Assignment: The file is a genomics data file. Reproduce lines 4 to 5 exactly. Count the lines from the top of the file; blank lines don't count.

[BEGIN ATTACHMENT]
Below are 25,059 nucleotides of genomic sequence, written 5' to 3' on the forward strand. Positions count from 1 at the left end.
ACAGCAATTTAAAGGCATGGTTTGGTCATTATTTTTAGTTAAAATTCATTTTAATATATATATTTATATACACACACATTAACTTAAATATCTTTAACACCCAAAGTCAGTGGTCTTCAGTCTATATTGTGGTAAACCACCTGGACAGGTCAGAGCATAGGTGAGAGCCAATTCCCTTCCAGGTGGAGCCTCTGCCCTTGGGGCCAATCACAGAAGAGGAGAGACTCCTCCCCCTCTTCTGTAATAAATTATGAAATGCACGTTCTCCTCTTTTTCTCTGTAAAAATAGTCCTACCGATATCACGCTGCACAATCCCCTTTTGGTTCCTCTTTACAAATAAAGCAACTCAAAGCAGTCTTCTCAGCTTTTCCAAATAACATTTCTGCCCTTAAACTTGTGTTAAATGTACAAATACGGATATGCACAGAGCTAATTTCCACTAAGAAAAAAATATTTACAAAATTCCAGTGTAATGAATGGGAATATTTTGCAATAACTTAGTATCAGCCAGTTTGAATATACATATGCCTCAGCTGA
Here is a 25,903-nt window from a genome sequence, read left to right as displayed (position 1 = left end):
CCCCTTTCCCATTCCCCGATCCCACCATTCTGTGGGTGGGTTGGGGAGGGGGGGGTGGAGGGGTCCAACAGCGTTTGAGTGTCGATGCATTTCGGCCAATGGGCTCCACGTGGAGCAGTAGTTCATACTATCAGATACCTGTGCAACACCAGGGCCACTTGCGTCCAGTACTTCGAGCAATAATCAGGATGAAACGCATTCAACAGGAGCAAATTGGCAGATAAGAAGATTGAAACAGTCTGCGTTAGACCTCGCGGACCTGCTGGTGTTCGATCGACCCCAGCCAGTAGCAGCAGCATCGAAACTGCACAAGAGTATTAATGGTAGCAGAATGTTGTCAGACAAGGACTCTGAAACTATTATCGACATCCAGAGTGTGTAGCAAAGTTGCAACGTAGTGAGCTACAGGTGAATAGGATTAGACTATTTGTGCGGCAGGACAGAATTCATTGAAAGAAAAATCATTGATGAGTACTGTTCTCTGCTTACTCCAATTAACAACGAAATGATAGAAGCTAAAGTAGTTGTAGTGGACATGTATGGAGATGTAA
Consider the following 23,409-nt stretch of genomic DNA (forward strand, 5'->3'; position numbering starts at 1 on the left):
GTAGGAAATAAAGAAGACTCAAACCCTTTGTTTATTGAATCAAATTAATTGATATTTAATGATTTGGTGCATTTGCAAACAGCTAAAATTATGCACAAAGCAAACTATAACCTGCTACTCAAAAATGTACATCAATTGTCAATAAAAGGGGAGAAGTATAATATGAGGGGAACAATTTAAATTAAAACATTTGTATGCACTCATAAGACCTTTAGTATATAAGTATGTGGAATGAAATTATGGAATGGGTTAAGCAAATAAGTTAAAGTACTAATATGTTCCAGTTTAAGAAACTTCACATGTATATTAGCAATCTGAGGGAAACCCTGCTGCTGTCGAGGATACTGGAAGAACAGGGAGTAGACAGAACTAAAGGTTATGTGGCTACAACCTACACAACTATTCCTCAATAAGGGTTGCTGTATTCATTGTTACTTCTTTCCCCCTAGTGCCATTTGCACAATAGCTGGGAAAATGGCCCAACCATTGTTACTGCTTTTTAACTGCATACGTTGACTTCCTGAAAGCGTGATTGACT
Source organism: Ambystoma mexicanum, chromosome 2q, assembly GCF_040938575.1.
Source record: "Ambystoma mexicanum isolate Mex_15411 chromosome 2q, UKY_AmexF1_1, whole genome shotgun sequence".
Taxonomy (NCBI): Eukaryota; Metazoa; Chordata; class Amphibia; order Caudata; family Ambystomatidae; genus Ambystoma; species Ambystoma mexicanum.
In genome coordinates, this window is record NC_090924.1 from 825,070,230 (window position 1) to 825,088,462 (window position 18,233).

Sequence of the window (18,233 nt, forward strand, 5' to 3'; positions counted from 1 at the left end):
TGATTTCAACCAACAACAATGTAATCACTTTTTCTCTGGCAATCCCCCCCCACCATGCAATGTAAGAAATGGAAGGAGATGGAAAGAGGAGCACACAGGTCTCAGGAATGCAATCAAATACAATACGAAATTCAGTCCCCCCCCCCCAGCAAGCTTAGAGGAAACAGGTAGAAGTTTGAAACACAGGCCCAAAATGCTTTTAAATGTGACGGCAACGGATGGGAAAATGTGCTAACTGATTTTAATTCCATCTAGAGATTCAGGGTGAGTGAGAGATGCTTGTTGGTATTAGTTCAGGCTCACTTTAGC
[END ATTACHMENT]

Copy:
CCCCTTTCCCATTCCCCGATCCCACCATTCTGTGGGTGGGTTGGGGAGGGGGGGGTGGAGGGGTCCAACAGCGTTTGAGTGTCGATGCATTTCGGCCAATGGGCTCCACGTGGAGCAGTAGTTCATACTATCAGATACCTGTGCAACACCAGGGCCACTTGCGTCCAGTACTTCGAGCAATAATCAGGATGAAACGCATTCAACAGGAGCAAATTGGCAGATAAGAAGATTGAAACAGTCTGCGTTAGACCTCGCGGACCTGCTGGTGTTCGATCGACCCCAGCCAGTAGCAGCAGCATCGAAACTGCACAAGAGTATTAATGGTAGCAGAATGTTGTCAGACAAGGACTCTGAAACTATTATCGACATCCAGAGTGTGTAGCAAAGTTGCAACGTAGTGAGCTACAGGTGAATAGGATTAGACTATTTGTGCGGCAGGACAGAATTCATTGAAAGAAAAATCATTGATGAGTACTGTTCTCTGCTTACTCCAATTAACAACGAAATGATAGAAGCTAAAGTAGTTGTAGTGGACATGTATGGAGATGTAA
Consider the following 23,409-nt stretch of genomic DNA (forward strand, 5'->3'; position numbering starts at 1 on the left):